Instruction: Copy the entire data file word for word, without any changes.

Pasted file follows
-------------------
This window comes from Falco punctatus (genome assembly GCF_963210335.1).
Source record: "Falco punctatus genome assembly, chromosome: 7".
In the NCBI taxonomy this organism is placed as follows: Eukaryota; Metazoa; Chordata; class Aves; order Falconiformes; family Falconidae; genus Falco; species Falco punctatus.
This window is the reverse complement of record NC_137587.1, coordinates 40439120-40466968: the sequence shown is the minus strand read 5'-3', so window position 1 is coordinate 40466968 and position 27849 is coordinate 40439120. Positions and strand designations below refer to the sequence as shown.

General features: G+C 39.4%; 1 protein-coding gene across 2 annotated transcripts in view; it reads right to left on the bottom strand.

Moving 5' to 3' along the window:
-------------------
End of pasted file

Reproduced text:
This window comes from Falco punctatus (genome assembly GCF_963210335.1).
Source record: "Falco punctatus genome assembly, chromosome: 7".
In the NCBI taxonomy this organism is placed as follows: Eukaryota; Metazoa; Chordata; class Aves; order Falconiformes; family Falconidae; genus Falco; species Falco punctatus.
This window is the reverse complement of record NC_137587.1, coordinates 40439120-40466968: the sequence shown is the minus strand read 5'-3', so window position 1 is coordinate 40466968 and position 27849 is coordinate 40439120. Positions and strand designations below refer to the sequence as shown.

General features: G+C 39.4%; 1 protein-coding gene across 2 annotated transcripts in view; it reads right to left on the bottom strand.

Moving 5' to 3' along the window: